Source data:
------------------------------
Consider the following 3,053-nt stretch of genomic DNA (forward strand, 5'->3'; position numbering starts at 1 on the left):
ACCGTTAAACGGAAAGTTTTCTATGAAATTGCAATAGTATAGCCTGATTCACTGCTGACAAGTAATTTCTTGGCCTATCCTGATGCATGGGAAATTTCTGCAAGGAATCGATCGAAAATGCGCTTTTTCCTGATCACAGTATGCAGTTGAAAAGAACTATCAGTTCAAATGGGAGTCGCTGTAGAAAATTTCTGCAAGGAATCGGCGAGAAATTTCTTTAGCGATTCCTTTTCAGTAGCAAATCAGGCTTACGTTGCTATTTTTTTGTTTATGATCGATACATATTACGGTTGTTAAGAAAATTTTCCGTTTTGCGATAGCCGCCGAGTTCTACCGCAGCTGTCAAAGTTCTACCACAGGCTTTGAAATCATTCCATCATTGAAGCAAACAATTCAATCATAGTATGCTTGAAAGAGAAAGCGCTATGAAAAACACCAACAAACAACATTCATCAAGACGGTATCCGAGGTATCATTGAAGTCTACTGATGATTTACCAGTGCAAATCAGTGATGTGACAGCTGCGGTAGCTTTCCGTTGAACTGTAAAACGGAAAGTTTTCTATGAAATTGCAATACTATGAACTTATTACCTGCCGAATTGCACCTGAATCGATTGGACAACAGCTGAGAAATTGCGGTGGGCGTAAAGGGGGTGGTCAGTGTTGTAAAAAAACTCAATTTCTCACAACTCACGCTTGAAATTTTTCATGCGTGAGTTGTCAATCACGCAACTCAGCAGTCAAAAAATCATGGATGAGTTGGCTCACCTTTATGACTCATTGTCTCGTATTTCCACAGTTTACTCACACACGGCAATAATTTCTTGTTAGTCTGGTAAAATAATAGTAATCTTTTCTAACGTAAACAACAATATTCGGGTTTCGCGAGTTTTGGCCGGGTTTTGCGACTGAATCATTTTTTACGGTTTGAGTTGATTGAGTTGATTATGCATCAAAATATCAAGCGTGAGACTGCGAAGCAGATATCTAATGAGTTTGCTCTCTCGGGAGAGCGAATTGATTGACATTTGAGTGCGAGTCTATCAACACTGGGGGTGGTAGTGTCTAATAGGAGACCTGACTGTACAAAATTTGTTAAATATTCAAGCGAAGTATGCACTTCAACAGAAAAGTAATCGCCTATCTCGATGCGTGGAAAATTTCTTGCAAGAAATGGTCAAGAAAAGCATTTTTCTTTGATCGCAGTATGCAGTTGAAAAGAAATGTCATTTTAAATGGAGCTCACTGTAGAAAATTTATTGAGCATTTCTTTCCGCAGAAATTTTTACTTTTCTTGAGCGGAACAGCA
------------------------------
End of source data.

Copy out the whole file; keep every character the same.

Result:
Consider the following 3,053-nt stretch of genomic DNA (forward strand, 5'->3'; position numbering starts at 1 on the left):
ACCGTTAAACGGAAAGTTTTCTATGAAATTGCAATAGTATAGCCTGATTCACTGCTGACAAGTAATTTCTTGGCCTATCCTGATGCATGGGAAATTTCTGCAAGGAATCGATCGAAAATGCGCTTTTTCCTGATCACAGTATGCAGTTGAAAAGAACTATCAGTTCAAATGGGAGTCGCTGTAGAAAATTTCTGCAAGGAATCGGCGAGAAATTTCTTTAGCGATTCCTTTTCAGTAGCAAATCAGGCTTACGTTGCTATTTTTTTGTTTATGATCGATACATATTACGGTTGTTAAGAAAATTTTCCGTTTTGCGATAGCCGCCGAGTTCTACCGCAGCTGTCAAAGTTCTACCACAGGCTTTGAAATCATTCCATCATTGAAGCAAACAATTCAATCATAGTATGCTTGAAAGAGAAAGCGCTATGAAAAACACCAACAAACAACATTCATCAAGACGGTATCCGAGGTATCATTGAAGTCTACTGATGATTTACCAGTGCAAATCAGTGATGTGACAGCTGCGGTAGCTTTCCGTTGAACTGTAAAACGGAAAGTTTTCTATGAAATTGCAATACTATGAACTTATTACCTGCCGAATTGCACCTGAATCGATTGGACAACAGCTGAGAAATTGCGGTGGGCGTAAAGGGGGTGGTCAGTGTTGTAAAAAAACTCAATTTCTCACAACTCACGCTTGAAATTTTTCATGCGTGAGTTGTCAATCACGCAACTCAGCAGTCAAAAAATCATGGATGAGTTGGCTCACCTTTATGACTCATTGTCTCGTATTTCCACAGTTTACTCACACACGGCAATAATTTCTTGTTAGTCTGGTAAAATAATAGTAATCTTTTCTAACGTAAACAACAATATTCGGGTTTCGCGAGTTTTGGCCGGGTTTTGCGACTGAATCATTTTTTACGGTTTGAGTTGATTGAGTTGATTATGCATCAAAATATCAAGCGTGAGACTGCGAAGCAGATATCTAATGAGTTTGCTCTCTCGGGAGAGCGAATTGATTGACATTTGAGTGCGAGTCTATCAACACTGGGGGTGGTAGTGTCTAATAGGAGACCTGACTGTACAAAATTTGTTAAATATTCAAGCGAAGTATGCACTTCAACAGAAAAGTAATCGCCTATCTCGATGCGTGGAAAATTTCTTGCAAGAAATGGTCAAGAAAAGCATTTTTCTTTGATCGCAGTATGCAGTTGAAAAGAAATGTCATTTTAAATGGAGCTCACTGTAGAAAATTTATTGAGCATTTCTTTCCGCAGAAATTTTTACTTTTCTTGAGCGGAACAGCA